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» Ship of Fools   » Community discussion   » Heaven   » Lost in a Good Book: What are you reading in 2017? (Page 4)

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Source: (consider it) Thread: Lost in a Good Book: What are you reading in 2017?
Brenda Clough
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Oh yes! I have it downstairs. What I would love to get is a copy of Sandro Boticelli's volume of illustrations for the Comedy. Alas, even used they're expensive.

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Science fiction and fantasy writer with a Patreon page

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venbede
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I have read twice this Lent Rowan William’s Being Disciples, a short book of 70 pages which I cannot recommend too highly. This is about the attitude of a disciple – acceptance of our own muddle, contemplative trust in God and boundless patience with our neighbour.

He deals briefly but profoundly analytically with limitations of the modern mindset (individualism, consumerism and the misplace identification of choice and free dome) but gently without appeal to Authority (which is why conservatives criticise him as a liberal) but against this he does not set human love but an overwhelming sense of the otherness and reality of God (which is why liberals criticise him as a conservative).

I’m convinced.

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Man was made for joy and woe;
And when this we rightly know,
Thro' the world we safely go.

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Doone
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quote:
Originally posted by venbede:
I have read twice this Lent Rowan William’s Being Disciples, a short book of 70 pages which I cannot recommend too highly. This is about the attitude of a disciple – acceptance of our own muddle, contemplative trust in God and boundless patience with our neighbour.

He deals briefly but profoundly analytically with limitations of the modern mindset (individualism, consumerism and the misplace identification of choice and free dome) but gently without appeal to Authority (which is why conservatives criticise him as a liberal) but against this he does not set human love but an overwhelming sense of the otherness and reality of God (which is why liberals criticise him as a conservative).

I’m convinced.

Oh, yes! We used the book for our Home Group recently and found it excellent. Not too scholarly, but plenty to get one's teeth into; great for a mixed group of people.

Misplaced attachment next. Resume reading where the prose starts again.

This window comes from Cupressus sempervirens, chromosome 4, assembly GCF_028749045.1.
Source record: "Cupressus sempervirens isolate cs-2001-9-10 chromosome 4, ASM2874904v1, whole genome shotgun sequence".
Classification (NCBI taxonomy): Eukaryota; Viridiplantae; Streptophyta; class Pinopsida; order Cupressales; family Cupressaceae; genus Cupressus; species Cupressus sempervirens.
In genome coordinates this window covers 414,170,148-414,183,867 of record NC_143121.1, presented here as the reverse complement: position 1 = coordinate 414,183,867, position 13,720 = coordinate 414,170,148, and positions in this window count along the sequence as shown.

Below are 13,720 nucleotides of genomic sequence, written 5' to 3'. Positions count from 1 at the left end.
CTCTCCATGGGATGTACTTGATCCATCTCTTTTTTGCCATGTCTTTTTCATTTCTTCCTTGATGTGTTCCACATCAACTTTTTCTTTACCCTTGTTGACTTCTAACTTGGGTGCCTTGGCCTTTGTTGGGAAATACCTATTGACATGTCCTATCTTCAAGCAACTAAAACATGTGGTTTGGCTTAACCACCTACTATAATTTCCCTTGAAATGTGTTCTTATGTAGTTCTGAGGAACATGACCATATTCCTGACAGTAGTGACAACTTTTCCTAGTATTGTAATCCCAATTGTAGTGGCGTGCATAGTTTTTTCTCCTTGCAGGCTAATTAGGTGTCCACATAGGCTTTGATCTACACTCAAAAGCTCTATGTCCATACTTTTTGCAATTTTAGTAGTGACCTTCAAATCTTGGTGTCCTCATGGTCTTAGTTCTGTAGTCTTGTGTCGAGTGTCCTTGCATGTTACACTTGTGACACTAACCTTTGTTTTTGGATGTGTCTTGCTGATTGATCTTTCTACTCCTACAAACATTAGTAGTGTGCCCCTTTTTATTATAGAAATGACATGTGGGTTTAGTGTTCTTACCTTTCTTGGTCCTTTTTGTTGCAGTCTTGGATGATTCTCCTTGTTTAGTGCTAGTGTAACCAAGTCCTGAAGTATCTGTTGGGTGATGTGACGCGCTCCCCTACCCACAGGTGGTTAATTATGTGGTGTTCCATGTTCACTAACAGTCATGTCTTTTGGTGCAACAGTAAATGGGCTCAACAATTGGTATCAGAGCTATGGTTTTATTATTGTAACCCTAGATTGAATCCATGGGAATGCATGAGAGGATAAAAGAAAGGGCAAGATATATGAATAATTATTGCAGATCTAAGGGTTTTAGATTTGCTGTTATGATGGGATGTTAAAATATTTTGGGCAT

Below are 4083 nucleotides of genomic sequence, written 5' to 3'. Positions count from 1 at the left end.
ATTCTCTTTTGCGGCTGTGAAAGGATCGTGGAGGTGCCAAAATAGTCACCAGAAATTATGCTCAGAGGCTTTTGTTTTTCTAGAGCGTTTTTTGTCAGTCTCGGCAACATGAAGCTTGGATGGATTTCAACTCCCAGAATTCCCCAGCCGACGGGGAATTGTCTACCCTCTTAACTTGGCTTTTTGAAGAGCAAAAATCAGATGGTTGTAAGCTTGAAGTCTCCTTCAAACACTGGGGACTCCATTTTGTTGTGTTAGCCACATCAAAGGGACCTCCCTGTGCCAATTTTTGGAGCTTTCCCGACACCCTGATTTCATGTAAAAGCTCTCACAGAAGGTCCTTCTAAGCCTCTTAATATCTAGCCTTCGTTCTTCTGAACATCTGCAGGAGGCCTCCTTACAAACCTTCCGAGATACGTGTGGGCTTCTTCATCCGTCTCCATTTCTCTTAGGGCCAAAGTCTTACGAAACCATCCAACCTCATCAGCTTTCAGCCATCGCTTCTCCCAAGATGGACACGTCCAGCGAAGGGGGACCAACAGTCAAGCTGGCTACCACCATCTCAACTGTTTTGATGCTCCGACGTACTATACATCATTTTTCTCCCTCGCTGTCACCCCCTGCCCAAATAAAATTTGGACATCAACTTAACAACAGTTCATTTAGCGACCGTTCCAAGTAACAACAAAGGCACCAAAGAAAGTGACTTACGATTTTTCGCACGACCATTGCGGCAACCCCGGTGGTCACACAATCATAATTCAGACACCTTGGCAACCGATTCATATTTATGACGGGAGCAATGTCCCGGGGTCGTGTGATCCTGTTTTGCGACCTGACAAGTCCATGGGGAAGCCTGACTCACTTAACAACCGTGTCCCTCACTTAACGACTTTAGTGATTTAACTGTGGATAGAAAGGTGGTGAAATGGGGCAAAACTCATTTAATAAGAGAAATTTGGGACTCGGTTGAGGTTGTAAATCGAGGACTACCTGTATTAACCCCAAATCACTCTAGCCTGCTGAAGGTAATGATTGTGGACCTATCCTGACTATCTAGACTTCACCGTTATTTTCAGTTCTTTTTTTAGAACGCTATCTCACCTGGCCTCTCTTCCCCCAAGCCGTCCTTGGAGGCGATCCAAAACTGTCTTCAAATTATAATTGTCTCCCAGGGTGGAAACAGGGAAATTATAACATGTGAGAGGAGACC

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venbede
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"Wears his scholarship lightly" I think is the phrase.

There is an immense amount of scholarship behind the book (a detail from John of the Cross here, an analysis of post-modernism there) but never showing off.

A wonderful book.

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Man was made for joy and woe;
And when this we rightly know,
Thro' the world we safely go.

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Tukai
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"The course of love" by Alain de Botton. A [fictional] story of a supposedly representative romance and subsequent marriage, with the author's "lessons from this" interspersed. Perhaps the truest of the "asides" for me was:

"The Romantic view of marriage stresses the importance of finding the 'right' person,- someone in sympathy with all our interests and values. But there is no such person over the long term...the partner best suited to us is rather the one who can negotiate differences in taste with intelligence and good grace."

Having found such a person, I am still married to her after 40+ years!

Perhaps this quote could be the start of a thread in Heaven!

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A government that panders to the worst instincts of its people degrades the whole country for years to come.

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Sparrow
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quote:
Originally posted by georgiaboy:
quote:
Originally posted by Pomona:
I recently finished The Persian Boy by Mary Renault - there's still the final book in the Alexander trilogy to go, but after reading a lot of books set in classical times recently I feel like something different.


Just my opinion of course, but 'Funeral Games' is MUCH less a book than either The Persian Boy or Fire From Heaven. Somehow after the death of Alexander the magic is gone. It's equally well researched, as one would expect, but still ...

There is also 'The Praise Singer,' classical era but not connected to Alexander. I found it disappointing.

Have you read 'The KIng Must Die' and 'The Bull from the Sea'? TKMD inspired me to travel to Greece and Crete!

I agree - I fell in love with Alexander after reading "The Persian Boy", and the follow up without him seemed meaningless.

And "The King Must Die" - I think my favourite of all her novels. I read it every couple of years, simply magical.

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For I am persuaded that neither death, nor life,nor angels, nor principalities, nor things present nor things to come, nor height, nor depth, nor any other creature, will be able to separate us from the love of God, which is in Christ Jesus our Lord.

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Brenda Clough
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quote:
Originally posted by Sparrow: